And we’ve seen things here just, in my local community, even where there was a cafe that was pay what you want. and it recently went under. And we were all wringing our hands over it and saying, Oh, it’s a terrible thing because we all like to think of ourselves as people who would pay the maximum for something if given the opportunity.

    but we have to remember that this is not the case for everybody. and things with big overheads like, like a cafe, it’s much harder, but for us as well, we noticed that one of the kind of downfalls of this, and one of the big lessons for us was people value you. Based on the price that you charge.

    And so if you are charging, and I’m just making this up for effect, 20, 000 pounds for a project, people value you more than if you’re charging 5, 000 pounds for exactly the same amount of work. And so the, which sounds naive when you say it out loud, we’re new to business and we wanted to believe that everyone was like us.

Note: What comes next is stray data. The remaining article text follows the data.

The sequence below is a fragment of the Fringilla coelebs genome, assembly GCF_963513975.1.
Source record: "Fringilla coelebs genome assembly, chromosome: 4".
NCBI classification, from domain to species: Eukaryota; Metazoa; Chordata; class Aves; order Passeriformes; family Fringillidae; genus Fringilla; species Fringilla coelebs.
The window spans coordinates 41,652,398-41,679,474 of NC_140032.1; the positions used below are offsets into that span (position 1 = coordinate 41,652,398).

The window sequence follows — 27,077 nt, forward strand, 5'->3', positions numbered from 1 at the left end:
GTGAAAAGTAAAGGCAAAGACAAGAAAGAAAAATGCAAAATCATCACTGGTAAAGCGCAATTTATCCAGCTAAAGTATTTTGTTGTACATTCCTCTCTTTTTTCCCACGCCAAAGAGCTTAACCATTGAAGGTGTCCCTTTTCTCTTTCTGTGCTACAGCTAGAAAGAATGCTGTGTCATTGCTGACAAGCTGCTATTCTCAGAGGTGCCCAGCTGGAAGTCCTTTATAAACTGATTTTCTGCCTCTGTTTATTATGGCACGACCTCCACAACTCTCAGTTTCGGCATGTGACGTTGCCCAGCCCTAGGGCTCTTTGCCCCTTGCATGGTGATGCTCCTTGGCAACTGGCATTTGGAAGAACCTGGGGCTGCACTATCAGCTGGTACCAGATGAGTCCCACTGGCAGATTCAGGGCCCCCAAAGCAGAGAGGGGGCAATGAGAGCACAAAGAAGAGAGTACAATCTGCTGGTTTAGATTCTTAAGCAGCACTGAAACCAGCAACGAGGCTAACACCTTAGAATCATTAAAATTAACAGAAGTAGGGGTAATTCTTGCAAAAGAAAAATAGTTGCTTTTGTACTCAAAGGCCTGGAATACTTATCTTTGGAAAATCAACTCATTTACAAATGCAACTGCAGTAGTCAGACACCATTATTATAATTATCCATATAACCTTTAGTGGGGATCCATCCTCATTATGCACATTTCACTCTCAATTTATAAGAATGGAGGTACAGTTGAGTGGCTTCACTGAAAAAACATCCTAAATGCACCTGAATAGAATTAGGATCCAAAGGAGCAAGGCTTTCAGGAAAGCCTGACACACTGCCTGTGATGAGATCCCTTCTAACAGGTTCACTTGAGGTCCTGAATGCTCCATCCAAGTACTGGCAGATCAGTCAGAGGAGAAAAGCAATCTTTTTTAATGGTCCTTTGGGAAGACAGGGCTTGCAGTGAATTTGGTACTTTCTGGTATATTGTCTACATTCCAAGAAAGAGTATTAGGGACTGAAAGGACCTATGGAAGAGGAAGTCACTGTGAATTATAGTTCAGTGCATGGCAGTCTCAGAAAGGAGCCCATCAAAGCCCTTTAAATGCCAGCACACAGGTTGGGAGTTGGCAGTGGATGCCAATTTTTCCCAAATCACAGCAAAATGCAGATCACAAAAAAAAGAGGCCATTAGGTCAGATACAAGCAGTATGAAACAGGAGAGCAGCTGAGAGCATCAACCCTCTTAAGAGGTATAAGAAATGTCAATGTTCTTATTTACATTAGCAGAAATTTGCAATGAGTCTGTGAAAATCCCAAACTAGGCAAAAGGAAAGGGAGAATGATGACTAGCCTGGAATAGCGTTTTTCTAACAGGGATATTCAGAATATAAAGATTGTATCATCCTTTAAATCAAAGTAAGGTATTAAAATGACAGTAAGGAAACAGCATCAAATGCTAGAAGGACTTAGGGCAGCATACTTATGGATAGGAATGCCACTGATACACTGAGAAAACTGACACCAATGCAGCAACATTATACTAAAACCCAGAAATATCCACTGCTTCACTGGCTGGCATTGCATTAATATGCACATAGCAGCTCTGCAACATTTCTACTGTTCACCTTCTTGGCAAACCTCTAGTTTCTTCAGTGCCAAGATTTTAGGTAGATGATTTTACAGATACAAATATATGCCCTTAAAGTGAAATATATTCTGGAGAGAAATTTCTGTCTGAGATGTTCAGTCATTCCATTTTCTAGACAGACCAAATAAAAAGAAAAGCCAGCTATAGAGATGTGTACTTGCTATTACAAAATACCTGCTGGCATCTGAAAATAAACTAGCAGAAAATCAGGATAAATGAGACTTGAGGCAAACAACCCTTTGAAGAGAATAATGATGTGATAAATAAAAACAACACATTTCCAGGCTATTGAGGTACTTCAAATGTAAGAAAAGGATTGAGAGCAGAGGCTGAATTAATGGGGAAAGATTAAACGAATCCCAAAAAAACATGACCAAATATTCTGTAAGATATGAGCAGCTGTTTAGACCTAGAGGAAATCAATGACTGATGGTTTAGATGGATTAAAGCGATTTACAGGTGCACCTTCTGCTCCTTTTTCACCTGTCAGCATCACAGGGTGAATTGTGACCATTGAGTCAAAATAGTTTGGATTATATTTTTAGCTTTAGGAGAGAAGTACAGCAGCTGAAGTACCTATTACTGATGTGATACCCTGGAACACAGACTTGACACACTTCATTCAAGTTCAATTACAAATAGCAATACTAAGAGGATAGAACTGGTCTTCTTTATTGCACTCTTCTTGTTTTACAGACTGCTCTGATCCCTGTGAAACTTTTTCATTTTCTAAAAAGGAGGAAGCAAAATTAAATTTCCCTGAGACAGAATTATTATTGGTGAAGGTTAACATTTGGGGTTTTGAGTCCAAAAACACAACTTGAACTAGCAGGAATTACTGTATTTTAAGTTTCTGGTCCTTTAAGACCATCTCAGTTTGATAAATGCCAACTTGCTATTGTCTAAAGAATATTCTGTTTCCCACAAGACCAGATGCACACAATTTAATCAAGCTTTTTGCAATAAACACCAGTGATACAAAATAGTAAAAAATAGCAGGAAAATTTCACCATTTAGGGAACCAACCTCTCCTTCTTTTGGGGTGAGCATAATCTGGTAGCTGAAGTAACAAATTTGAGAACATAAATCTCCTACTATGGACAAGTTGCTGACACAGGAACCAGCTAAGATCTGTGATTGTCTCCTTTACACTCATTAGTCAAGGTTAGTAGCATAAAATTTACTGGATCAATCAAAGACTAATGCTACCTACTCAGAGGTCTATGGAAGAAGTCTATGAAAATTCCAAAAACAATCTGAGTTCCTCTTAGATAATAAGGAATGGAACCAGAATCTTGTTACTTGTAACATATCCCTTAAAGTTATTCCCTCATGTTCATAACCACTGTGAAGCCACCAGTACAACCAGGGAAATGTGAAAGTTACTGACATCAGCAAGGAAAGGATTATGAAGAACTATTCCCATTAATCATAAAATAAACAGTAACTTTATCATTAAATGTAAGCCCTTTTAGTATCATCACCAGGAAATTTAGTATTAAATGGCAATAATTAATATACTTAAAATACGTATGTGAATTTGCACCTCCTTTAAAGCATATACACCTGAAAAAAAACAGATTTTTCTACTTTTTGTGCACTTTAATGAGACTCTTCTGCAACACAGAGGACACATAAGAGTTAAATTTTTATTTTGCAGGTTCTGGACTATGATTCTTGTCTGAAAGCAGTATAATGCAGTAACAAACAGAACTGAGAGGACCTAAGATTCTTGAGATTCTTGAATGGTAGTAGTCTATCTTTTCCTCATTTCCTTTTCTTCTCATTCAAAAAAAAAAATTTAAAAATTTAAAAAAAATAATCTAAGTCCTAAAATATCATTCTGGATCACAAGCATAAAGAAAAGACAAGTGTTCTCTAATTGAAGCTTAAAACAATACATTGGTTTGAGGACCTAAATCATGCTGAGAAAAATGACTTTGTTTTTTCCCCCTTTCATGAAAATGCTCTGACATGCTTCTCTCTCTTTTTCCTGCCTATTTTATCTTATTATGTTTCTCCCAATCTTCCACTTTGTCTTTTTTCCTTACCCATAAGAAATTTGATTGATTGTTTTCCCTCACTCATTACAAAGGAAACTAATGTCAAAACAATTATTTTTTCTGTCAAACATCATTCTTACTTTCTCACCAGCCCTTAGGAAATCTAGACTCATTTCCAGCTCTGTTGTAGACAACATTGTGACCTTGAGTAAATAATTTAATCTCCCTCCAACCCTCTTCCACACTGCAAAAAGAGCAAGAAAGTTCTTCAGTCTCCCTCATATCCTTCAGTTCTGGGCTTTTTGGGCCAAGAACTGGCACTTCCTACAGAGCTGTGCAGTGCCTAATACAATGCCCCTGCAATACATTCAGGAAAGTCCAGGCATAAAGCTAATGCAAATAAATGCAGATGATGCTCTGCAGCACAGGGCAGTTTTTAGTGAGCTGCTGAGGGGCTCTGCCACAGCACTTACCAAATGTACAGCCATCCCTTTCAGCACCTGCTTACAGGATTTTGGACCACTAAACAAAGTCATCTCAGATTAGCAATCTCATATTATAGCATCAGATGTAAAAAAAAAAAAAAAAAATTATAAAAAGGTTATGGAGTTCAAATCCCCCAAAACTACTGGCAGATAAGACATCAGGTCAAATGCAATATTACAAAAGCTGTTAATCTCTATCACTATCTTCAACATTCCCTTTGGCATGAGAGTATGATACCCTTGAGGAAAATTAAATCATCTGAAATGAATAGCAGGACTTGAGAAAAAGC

And so when you say to people, you can pay what you want, I think the biggest drawback or the biggest challenge there was that, It often reflected in people’s minds as you can treat us how you want. And so that was where it started to become challenging, right? So someone, for instance, might have had a price in mind before they started the project.

    and that might’ve been a low price. So it might’ve been 50 quid and then we would do the project. And then they would come back and they would be maybe particularly difficult or particularly rude or whatever. And at the delivery of the project, when they were happy with it, they would then say, okay, here’s your 50 pounds.